Before he was an iconic horror writer that every horror buff emulated, HP Lovecraft was a young boy named Howard whose imagination kept him company in 1897. After visiting his father in an asylum and consoling him for suffering delusions about monsters and beasts, Howard’s mother gives him his father’s journal to read for fun. Little does Howard know that his father’s journal, which happens to be the Necronomicon, is a portal to a magical world where Howard makes friends with a lot of creatures, all of which are not as they seem. There he makes friends with a squid faced monster that becomes his loyal guard, and has to face a monstrous being known as the Shoggoth in hopes of stopping an unusual queen who wants the Necronomicon.
Director Sean Patrick O’Reilly does his best to broaden Lovecraft’s creations, even making Howard’s Cthulhu beast in to something of a loyal animal named Spot, and there’s even a joyous mention of Dagon. There are also some neat Easter eggs, including the mention of Howard’s psychiatrist whose name is Dr. West. I’m admittedly not much of a scholar on HP Lovecraft, so I’m sure director and writer O’Reilly included loads of little Easter Eggs and nods to Lovecraft and fiction inspired by the author that I completely missed. In either case, “Howard Lovecraft” is a serviceable animated movie aimed squarely toward Lovecraft aficionados and those that want to introduce their children to the author’s wild array of monsters and beasts.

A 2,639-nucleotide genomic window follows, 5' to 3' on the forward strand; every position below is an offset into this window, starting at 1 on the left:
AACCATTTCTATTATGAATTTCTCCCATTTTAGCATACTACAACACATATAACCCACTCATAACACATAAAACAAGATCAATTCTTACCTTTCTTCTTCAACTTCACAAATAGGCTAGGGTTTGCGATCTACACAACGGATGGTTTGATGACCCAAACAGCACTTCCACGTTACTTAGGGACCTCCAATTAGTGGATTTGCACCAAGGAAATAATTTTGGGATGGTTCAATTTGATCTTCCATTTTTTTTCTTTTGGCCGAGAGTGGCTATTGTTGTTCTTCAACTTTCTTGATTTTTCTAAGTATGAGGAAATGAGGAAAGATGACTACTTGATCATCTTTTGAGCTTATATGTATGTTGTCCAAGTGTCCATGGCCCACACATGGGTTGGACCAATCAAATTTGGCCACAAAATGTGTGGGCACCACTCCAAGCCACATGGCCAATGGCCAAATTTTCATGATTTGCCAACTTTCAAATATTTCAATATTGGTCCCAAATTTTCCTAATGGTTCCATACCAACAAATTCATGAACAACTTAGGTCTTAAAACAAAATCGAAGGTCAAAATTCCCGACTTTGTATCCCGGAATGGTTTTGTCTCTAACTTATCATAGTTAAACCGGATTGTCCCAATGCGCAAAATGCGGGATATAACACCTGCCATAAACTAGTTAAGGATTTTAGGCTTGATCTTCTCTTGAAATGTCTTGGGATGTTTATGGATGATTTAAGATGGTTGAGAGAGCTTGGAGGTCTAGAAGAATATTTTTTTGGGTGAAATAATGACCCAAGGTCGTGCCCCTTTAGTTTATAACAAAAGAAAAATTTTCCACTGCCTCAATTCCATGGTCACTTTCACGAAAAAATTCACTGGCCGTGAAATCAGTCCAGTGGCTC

There’s also a very good supporting cast including horror regulars like Doug Bradley, Ron Perlman, Christopher Plummer, and comedian Jane Curtin, respectively. “Howard Lovecraft” is adapted from the graphic novel from Arcana and offers up something of a fantasy version of HP Lovecraft’s childhood, reducing his horrifying Gothic monsters in to something of a whimsical lot of cartoon sidekicks; though they’re more in the arena of Tim Burton with computer animation reminiscent of the stop motion from Laika Studios. The animation leaves a lot to be desired as the intended whimsy and fantasy doesn’t match the sometimes jerky animation. Not to mention a lot of the details go in to the creatures and not much seems to go in to the Frozen Kingdom which, often times, is featureless ice and snow.
While imperfect, “Frozen Kingdom” is a solid animated film with potential to be great. It can also serve as a neat introduction course for budding Lovecraft fanatics. The release from Shout! Comes with a DVD and Digital copy, and it features an audio commentary by Sean Patrick O’Reilly, who provides in depth explanations about the animation process, historical accuracies, sequels and more. O’Reilly hosts a brief Behind the Scenes segment sans cast interviews, and finally, there’s the original trailer for “Howard Lovecraft.”